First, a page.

American Express Example

Following is a 2005 research circular relating to the American Express (AXP) spin-off of Ameriprise (AMP) shares, abridged for illustration purposes. The circular specifies the changes in option symbols and deliverables and states that the multiplier and strikes will not change.

americanexpress

Keep an Eye Peeled for Adjusted Options

Option chains and data feeds may or may not include non-standard options, which is why many scanning systems inadvertently include them. While some of these events are handled in predictable fashion, there are oddball situations or tweaks to common events that can result in adjustments slightly different than noted above. The research circular is the final authority.

When adjustment is required, all regular and LEAPS options already in existence on the date the event is announced will be adjusted. Only options that come into existence following the event’s effective date will be standard options with standard OPRA price symbols. The covered writer, as a shareholder, should receive notice of such events, but the better practice is to keep an eye peeled for these options, since it is better to avoid them if the adjustment has been announced. Both the CBOE and OCC websites explain contract adjustments.

It can be difficult to tell if adjusted options are well-priced or to calculate returns. Fractional shares always are settled in cash. Spreads are wider on adjusted options, liquidity usually is poor (if they still are even traded) and few brokers understand them. Once the odd delivery requirements are taken into account, the option may not be profitable. The wiser practice is to avoid non-standard options entirely.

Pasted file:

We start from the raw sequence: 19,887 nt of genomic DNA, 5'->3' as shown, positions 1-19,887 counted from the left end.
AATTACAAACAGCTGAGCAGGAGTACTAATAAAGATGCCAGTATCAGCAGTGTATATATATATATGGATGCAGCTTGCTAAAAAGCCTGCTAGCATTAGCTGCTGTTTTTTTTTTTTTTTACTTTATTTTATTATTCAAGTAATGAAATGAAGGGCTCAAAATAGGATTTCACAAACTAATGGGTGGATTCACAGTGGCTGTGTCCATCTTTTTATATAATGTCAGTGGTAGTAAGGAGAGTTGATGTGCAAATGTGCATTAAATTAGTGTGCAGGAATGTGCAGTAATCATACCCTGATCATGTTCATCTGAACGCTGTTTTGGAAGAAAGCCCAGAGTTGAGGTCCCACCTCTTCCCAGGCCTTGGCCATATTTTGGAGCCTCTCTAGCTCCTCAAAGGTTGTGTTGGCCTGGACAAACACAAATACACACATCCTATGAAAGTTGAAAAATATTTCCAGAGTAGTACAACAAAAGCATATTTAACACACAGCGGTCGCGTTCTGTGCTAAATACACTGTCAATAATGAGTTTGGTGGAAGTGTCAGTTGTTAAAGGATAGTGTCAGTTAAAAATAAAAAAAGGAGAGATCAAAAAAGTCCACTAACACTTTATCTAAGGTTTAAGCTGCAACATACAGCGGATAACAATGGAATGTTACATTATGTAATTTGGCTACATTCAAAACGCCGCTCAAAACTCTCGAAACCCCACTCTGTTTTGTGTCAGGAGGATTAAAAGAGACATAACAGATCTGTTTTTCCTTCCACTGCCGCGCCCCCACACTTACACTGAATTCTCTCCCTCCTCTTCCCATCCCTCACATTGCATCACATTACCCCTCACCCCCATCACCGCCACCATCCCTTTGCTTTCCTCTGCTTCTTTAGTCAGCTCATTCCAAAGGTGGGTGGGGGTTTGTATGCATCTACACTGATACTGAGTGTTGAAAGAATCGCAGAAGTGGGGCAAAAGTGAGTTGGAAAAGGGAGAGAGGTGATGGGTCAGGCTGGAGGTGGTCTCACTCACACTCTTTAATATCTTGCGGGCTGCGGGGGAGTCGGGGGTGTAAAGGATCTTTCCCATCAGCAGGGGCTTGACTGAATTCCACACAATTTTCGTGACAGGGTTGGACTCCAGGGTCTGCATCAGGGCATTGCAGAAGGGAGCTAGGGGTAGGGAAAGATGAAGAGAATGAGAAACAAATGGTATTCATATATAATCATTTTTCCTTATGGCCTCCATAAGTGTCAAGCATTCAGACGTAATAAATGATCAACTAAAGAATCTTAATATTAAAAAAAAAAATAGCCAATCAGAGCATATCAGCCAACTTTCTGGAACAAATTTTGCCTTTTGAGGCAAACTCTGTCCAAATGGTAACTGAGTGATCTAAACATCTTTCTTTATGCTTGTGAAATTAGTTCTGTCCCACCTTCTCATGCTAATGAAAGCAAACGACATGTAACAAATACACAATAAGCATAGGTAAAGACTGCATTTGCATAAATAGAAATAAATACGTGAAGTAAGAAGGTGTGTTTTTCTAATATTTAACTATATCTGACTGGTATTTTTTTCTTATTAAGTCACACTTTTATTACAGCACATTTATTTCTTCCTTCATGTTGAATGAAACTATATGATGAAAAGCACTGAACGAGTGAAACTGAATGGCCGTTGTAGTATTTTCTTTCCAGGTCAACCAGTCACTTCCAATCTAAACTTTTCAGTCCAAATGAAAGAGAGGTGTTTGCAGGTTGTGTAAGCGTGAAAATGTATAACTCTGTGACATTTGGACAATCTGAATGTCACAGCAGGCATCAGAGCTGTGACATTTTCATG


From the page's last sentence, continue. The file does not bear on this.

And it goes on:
Your broker’s online platform should identify non-standard options. It certainly should not allow you to put on a trade involving a non-standard option without notifying you of the fact. If your broker fails either of these simple tests, switch brokers.

TRADING TIP: An abnormally high return is a tip-off that an option is non-standard. But when the adjusted terms are taken into account, the returns may be low or (practically) incalculable. Odd strike prices (ex: 33.25) and a different root symbol than other listed options available both potentially signal adjusted options.

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